What to do if you don't understand your child's homework

By Pieter van Zyl
24 April 2016

How can you be expected to oversee your kids' work if it's all Greek to you?

If your child’s homework is Greek to you, you must get help, experts say.

The subjects you had at school may have been on the standard grade or you may have left school early to follow a technical career. But don’t fret; the older your child is, the less you have to help them with their homework.

“Parents get too involved with homework and place pressure on their children to achieve,’’ says educational psychologist Anel Annandale. Studies also show the positive effect of homework in helping children retain what they’ve learnt in class is found in high school children and not so much in children in the lower grades. According to the study a little homework can teach younger children good study habits, Anel says.

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“Children must be able to think and work on their own. Homework promotes critical thought; learners must discover things for themselves,” says Madi Mbambo, a Grade 5 teacher at Panorama Primary School in Pietermaritzburg.

Even if you don’t understand the work your children have to do you can at least make sure they’re doing enough homework. The rule of thumb is an extra 10 minutes of homework a day for every grade. A Grade 1 learner shouldn’t spend more than 10 minutes a day on homework and a Grade 12 learner should spend a maximum of two hours a day on homework.

Here are tips if your children’s homework is too complicated for you:

•Most schools have a parents’ night every term, but it’s not always enough, says Emmie Archer, an educational psychologist from Pretoria. “Introduce yourself to your child’s teacher at the beginning of the year. Find out if you can contact them by SMS, email or telephone – or even on Facebook.”

• Technology offers many new possibilities. Some schools have a Facebook group where you can ask your questions and communicate with other parents. If your child’s school doesn’t have such a group, start one or suggest starting one at a parents’ night.

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• Ask your child’s teacher(s) to explain the method of teaching used in class to give you a better understanding of it, says Candice Simmons, a psychologist from Monte Vista, Cape Town. “The teacher can provide you with extra material to help you at home.”

• Study guides for various subjects are available in printed form and in digital form so you can upload the guides onto a computer, Candice adds.

• If you can afford it obtain help from a teacher who gives extra lessons to get up to date with what’s expected in homework these days. You can also approach organisations such as Kumon or Saturday School, which can help you and your child, Candice says.

• If you can’t afford someone to give extra lessons you can approach your local university where students are studying education, says Anel. Students must get practical experience. There are often programmes where education students offer extra maths lessons as community work on weekends.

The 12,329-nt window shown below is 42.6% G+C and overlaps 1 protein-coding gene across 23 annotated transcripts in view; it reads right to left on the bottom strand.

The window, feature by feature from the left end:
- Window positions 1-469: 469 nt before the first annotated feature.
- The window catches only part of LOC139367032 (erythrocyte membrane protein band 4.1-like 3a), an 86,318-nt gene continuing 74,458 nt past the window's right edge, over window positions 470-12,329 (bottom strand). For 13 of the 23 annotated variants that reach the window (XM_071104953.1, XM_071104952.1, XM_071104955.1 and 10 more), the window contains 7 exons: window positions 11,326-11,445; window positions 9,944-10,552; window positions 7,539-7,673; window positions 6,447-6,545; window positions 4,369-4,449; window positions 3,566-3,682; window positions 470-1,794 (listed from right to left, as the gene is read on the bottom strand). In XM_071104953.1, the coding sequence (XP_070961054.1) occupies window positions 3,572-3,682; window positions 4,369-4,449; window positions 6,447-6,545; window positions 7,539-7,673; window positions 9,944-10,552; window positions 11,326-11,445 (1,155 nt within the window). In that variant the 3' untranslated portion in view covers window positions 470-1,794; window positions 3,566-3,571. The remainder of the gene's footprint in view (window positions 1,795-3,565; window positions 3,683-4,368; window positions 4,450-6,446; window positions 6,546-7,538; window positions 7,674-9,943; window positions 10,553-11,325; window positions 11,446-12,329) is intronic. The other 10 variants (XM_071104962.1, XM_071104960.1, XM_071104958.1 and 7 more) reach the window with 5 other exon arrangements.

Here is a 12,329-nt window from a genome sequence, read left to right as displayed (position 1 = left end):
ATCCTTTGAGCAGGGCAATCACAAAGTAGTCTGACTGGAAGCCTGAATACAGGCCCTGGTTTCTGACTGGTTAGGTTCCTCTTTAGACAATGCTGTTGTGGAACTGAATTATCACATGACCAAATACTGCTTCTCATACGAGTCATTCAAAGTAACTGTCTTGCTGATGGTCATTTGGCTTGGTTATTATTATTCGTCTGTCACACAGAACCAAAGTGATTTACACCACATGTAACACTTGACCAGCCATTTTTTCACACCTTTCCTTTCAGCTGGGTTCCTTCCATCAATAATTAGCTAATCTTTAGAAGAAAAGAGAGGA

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• When it comes to preparing for orals, the approach these days is for learners to do research at home. Parents can help with this. But the children must take the information to school and complete the task there.

•Monitor your children’s homework but don’t do it for them, says Madi. Rather show your child how to do the work himself. For example, if your child must do three maths sums for homework, do one of them if you can and let them do the rest.

• Although you can’t always provide guidance in how to tackle the homework, you can ensure it’s not boring, Anel. For example, let your child write out his spelling in the sand or mud while playing outside.

• It’s especially in the foundation phase (Grade 1-3) that parents don’t know how to help with homework, says Caran Grobbelaar, a Grade 1 teacher at Somerset West Primary School. Children in this phase need parental help especially with reading. “Help them with the pronunciation of words. Be practical: encourage your child to read aloud the words on your breakfast cereal box.”

• Make sure your child can focus on their homework without distractions. Switch off the TV and make sure no one is speaking loudly during homework time.

• Say to your child, “I know you think this work is difficult but let’s try to understand it together,’’ is the advice of Christine Scolari. Be excited that you might also learn something new.

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•Find out what work your child is doing in class and encourage them to read and write for you at home. If he does his bit reward him with a treat or a DVD he’s keen to watch. This will make him feel special, says Christine.

• At the least you should know what’s in your child’s school books, says Emmie. “Keep an eye on your child’s marks but don’t specifically wait for their report after the exams. You must know when your child is writing a test and ask how it went.” Do this and you’ll quickly become aware of it if your child is struggling.

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